MSU refocused for the second half and the Hoosiers failed to respond – with players echoing Wilson’s assertion that a lack of execution was a bigger factor in the second half than anything the Spartans did differently on defense. All year long though, it’s been the same story for the IU offense: when in rhythm, they’re devastatingly effective. The Spartan defense was considered one of the tougher squads in the B1G entering the season and had allowed 20 points once all season – a figure IU approached after the 1st quarter and had surpassed by halftime. The way they played, the Hoosiers had a decent shot at this game.
As for the IU defense, it turned in what was probably its most impressive effort of the year only a week after its least impressive. Indiana held Le’Veon Bell to 3.3 yards per carry and allowed the Spartans 410 yards – which sounds unimpressive, but is about 300 yards better than last week’s performance against the Wildcats.
“I feel like we’re definitely better equipped to go against a downhill team like that,” starting linebacker Jacarri Alexander said. “We were in our base, so that had me on the field a lot versus nickel when I come off and (Forisse) Hardin comes in. I feel like we play really good against a downhill runner like Le’Veon Bell.”
That Indiana was capable of lining up man-on-man and defending Michigan State’s power running game well enough to win. Yet – once again – they came up short. The Sisyphean struggle the Hoosiers continue to endure would be comical if it weren’t so painful to watch on a week-in/week-out basis. Each of their losses this season – and seasons before it – has been a contest where youth, incompetence or plain bad luck has conspired against the Hoosiers to deny them a win.
“We’ve got to find a way to keep creating energy,” Wilson said. “I took one possession where I was trying to be the cheerleader, like ‘Let’s go.’ … I worry about our football team sitting around waiting for something to happen. We’ve got to keep attacking, make things happen and just keep fighting.”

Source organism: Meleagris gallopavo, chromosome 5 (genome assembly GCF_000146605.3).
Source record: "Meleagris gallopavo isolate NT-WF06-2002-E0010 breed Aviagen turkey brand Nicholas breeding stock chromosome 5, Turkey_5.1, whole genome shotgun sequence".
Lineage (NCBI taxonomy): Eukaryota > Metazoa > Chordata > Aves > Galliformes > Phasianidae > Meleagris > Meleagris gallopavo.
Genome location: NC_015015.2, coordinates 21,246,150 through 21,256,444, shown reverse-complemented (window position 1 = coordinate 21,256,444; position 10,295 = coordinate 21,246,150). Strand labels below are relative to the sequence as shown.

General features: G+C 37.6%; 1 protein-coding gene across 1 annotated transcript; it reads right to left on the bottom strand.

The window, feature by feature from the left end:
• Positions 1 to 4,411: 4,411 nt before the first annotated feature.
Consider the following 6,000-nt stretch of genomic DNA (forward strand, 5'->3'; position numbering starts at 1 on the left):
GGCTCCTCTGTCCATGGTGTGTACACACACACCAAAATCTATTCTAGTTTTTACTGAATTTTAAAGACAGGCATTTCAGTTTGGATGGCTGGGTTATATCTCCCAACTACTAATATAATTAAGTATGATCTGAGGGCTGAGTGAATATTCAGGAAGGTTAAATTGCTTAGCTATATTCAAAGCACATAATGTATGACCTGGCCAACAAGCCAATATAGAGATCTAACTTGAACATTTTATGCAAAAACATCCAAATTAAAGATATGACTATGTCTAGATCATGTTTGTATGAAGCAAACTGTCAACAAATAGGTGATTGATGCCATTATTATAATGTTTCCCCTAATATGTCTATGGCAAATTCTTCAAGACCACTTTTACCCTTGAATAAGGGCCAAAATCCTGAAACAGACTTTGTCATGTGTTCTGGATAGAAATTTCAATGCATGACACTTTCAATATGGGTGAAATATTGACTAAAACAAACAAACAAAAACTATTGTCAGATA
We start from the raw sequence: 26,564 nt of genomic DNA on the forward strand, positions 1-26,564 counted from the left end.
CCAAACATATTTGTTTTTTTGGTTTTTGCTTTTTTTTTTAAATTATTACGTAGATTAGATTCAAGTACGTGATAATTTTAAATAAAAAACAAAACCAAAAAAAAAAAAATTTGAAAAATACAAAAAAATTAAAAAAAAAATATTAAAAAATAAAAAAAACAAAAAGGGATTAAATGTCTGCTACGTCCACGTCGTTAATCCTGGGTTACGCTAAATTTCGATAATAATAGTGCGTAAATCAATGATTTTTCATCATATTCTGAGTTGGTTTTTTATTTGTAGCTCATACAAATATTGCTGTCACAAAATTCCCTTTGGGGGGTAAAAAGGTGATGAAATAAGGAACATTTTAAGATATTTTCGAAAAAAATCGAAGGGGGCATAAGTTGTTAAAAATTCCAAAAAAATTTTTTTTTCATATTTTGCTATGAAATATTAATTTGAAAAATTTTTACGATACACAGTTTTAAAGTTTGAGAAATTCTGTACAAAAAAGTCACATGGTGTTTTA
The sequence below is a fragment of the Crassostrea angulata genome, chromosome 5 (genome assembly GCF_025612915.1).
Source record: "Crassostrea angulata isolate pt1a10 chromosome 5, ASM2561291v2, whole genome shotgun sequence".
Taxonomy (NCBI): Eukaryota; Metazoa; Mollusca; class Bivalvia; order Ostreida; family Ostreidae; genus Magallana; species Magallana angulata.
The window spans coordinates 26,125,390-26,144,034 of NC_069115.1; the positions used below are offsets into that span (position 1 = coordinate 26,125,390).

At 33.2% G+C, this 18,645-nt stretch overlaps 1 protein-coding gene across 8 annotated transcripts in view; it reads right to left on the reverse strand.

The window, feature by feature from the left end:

That quote does a great job of illuminating the job that Wilson is trying to do with this football program. As Jeremy Gray said on twitter after the game, “It’s a building project, not a rebuilding project.” Despite the Hoosiers’ countless chances, Memorial Stadium hasn’t seen a conference win since 2009 and the in-game atmosphere betrays that. Fans who have seen the team fritter away opportunity after opportunity have a hard time keeping the faith, and it can’t be easy for the team either.
Of the players on the roster, only Adam Replogle, Larry Black and Will Matte played any significant role in Indiana’s last B1G home win. This isn’t just a team learning how to win – it’s a team trying to familiarize itself with the very concept of winning without even the benefit of team leaders who have seen real success.
Despite solid overall play and a number of chances, IU failed once again to close the deal and lock up a win. The offense looked explosive, the defense played better than it has at any point this season and the Hoosiers had a shot at a statement win.
Indiana’s start against Michigan State was all anyone could have asked for, but hot starts won’t be enough, they need a strong finish to accompany them – the Hoosiers learned that today. Frantic comeback attempts will not be enough to get the job done, they need a strong start to complement them – IU found that to be the case last weekend in Evanston. Just as it’s allegedly been for years, another loss means another lesson for these young Hoosiers to learn, and all these lessons lead to one overarching – yet simple – truth.
“You’re not going to beat good teams in the B1G if you don’t play 60 minutes,” Kevin Wilson said.
Well said, coach. Time for the Hoosiers to head back to the drawing board.